Adm. Griffiths served as the primary investigator into the collision between the USS Greeneville and a Japanese fishing boat.
THE CLERK: At this time the Court calls Rear Admiral Charles Griffiths to the stand.
RDML STONE: Admiral Griffiths, will you please stand in front of the witness box, face me and raise your right hand to be sworn.
(Witness duly sworn.)
THE WITNESS: I do.
EXAMINATION BY RDML STONE:
Q Admiral, would you state your full name and spell your last name for the record, please.
A Charles Henry Griffiths, Jr.. G-R-I-F-F-I-T-H-S.
Q What is your rank, sir?
A Rear Admiral, lower half.
Q What is your current duties?
A Commander of submarine group nine.
Q And what are your duties and responsibilities as commander of submarine group nine?
A I have several hats. The top four I’ll mention, I’m commander submarine group nine, that’s the administrative commander of the submarine who’s associated with that submarine group, which include eight tribal ballistics missile submarines and the sixteen crews that are on those submarines.
I’m also the commander of the submarines of the west coast, in this hat I’m the senior submariner on the west coast of the United States and act four commander submarines Pacific in that regard, liaison with all military and civilian activities.
I also have commander submarine training group north west, which is CTG 14.9, and commander submarine training activities west coast which is CTG 14.– I think I mixed that up, 14.9 and 14.6. And in that regard I exercise operational command over submarines in the waters that are contiguous to the west coast to the United States to a certain point towards Hawai’i where I pass that responsibility on to the commander submarine force Pacific.
Q How long have you been at submarine group nine?
A Approximately six months. I relieved on 25 August the year 2000.
Q Could you describe to the Court your various duty assignments previous to your assignment — current assignment at sub group nine?
A Just prior to this command assignment I served on the staff of Admiral Meece (phonetic) who is the CINC who is the commander of strategic command at Omaha Nebraska Air Force base. I was there approximately a year and a half as a deputy J5 deputy for plans and policy and my primary duty there was to prepare the nation’s nuclear war plane on an annual basis.
Prior to that assignment I served for approximately two and a half years on the joint chiefs of staff in the J5 direct rate which is the plans and policy directorate, a number of assignments in that two and a half years in that directorate culminating with being deputy director for international negotiations, a job focused on arms control in the military, and also a second assignment incumbent in that job is to be in charge of political military activities with Russia and the States of the former Soviet Union.
Q Previous to that, sir?
A Prior to that I served for eight months as the executive assistant to the chief of naval personnel, in Arlington Virginia, then Admiral Bowman, and prior to that I served as the commander of submarine squadron two in Grotton, Connecticut. This is an operational submarine squadron of attack submarines with approximately at that time 16 nuclear submarines assigned. These are single crew submarines.
Prior to that assignment I served for just over three years in the headquarters of naval reactors, NAVCO 8 which direct the naval’s nuclear propulsion program in Washington, D.C., and primarily I focused on training and personnel while in that assignment.
Prior to that assignment I was the Commanding Officer of attack submarine, the earlier version of the Greeneville, a Los Angeles class submarine, the SSN 720 and served for about three years just under three years in that assignment, also in Grotton, Connecticut in squadron two.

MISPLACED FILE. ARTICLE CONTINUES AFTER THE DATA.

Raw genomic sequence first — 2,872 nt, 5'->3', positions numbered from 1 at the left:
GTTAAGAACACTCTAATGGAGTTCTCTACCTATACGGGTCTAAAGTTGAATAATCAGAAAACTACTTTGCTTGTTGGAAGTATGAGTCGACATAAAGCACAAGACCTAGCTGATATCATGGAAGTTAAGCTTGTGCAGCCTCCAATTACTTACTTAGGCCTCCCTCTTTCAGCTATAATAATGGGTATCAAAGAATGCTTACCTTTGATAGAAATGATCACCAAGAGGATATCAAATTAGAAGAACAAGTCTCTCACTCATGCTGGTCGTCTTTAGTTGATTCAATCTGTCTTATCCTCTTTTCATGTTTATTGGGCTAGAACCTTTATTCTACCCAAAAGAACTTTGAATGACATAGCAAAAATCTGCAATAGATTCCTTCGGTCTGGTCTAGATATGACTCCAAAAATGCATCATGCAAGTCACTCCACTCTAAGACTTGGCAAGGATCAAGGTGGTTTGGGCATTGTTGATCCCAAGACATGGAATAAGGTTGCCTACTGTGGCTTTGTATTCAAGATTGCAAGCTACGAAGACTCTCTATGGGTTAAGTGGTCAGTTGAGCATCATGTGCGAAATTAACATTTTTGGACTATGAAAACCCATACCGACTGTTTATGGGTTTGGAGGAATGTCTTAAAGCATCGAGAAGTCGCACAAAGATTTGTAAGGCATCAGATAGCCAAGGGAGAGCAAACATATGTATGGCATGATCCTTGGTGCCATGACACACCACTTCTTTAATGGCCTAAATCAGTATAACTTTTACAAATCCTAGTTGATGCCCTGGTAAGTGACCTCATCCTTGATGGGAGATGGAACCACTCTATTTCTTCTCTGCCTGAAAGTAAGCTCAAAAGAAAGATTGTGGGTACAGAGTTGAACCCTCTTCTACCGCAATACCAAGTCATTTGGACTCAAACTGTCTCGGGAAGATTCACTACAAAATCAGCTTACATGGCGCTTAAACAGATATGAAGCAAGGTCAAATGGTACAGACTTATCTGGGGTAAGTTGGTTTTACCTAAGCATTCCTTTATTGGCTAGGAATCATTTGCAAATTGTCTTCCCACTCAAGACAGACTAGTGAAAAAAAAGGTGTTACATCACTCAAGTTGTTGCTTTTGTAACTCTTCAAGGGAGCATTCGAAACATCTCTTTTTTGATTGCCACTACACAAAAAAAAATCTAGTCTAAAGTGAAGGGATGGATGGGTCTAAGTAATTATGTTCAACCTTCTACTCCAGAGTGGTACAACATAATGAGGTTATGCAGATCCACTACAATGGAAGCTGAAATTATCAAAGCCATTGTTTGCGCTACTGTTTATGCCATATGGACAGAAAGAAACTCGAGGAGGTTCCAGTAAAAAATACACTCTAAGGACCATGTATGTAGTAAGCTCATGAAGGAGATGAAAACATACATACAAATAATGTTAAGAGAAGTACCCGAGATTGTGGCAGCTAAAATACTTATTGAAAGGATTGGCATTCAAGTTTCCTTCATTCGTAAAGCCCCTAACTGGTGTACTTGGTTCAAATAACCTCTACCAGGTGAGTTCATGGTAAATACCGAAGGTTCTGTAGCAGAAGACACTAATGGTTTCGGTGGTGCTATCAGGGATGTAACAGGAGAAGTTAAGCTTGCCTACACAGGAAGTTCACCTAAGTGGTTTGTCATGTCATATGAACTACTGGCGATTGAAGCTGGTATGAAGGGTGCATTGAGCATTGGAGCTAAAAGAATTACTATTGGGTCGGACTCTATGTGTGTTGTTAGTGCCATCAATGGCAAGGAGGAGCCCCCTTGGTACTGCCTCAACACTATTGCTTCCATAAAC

Prior to that assignment I served on shore duty in Washington D.C. for about three years, and had a number of assignments within that office in the bureau of personnel where I either managed nuclear enlisted program personnel, or I acted as the number two detailer for the officers in the submarine force, the XO detail.
Q How many years have you been qualified in submarines?
A Including the assignments that I had prior to the last one I mentioned, a total of approximately 17 and a half — correction, approximately 27 and a half years.
Q Sir, of those assignments how many have been operational sea assignments?
A Roughly half of my assignments have been sea duty or operational duty, about 14 years and counting right now.
Q I’d like to direct your attention to the 10th and 11th of February, 2001. Were you assigned temporary additional duty away from Thomas (inaudible)?
A I was.
Q What was that TAB assignment?
A In the wee hours of the 10th of February I received a call from a member of Admiral Konetzni staff at SUBPAC alerting me that I was to report as soon as possible to Hawai’i, and become the Preliminary Investigative Officer for the collision between the Greeneville and the Ehime-Maru. And I proceeded to Hawai’i the following day, now Sunday the 11th, arriving in Hawai’i about noon, local time.
Q Had anyone begun the preliminary investigation prior to your arrival in Hawai’i?
A Yes. Commadore Fred Bias, the commander of squadron seven at Pearl Harbor had commenced the investigation upon the arrival of the submarine Greeneville back at home port the morning of the 10th of February, Saturday morning.
Q So when you arrived you took over the investigation from Commadore Bias?
A Yes, I did.
Q Did he continue to assist you in that investigation and provide support?
A Yes. The matter in which I conducted the investigation commenced on my arrival, Sunday, I was able to get to SUBPAC offices at about 1400 local, and at that time met with Commadore Bias and Admiral Konetzni, received my charter which was in writing and verbally from the Admiral, and then commenced meeting with Commadore Bias to a simulate all that he had done to date, which included discussions and reviewing the material he assembled, including interview statements from the interviews he conducted.
Q Yes, sir. Sir, you mentioned that charter that you received from Admiral Konetzni, can you describe for the Court what your charter was?
A Well, it involved at my arrival on Sunday the 11th my initial charter dated that date in writing consisted of doing a dual purpose investigation, called a litigation investigation. And that was my initial understanding of my tasking, and the due date for that to be completed was the 10th of March, roughly a month after I had arrived.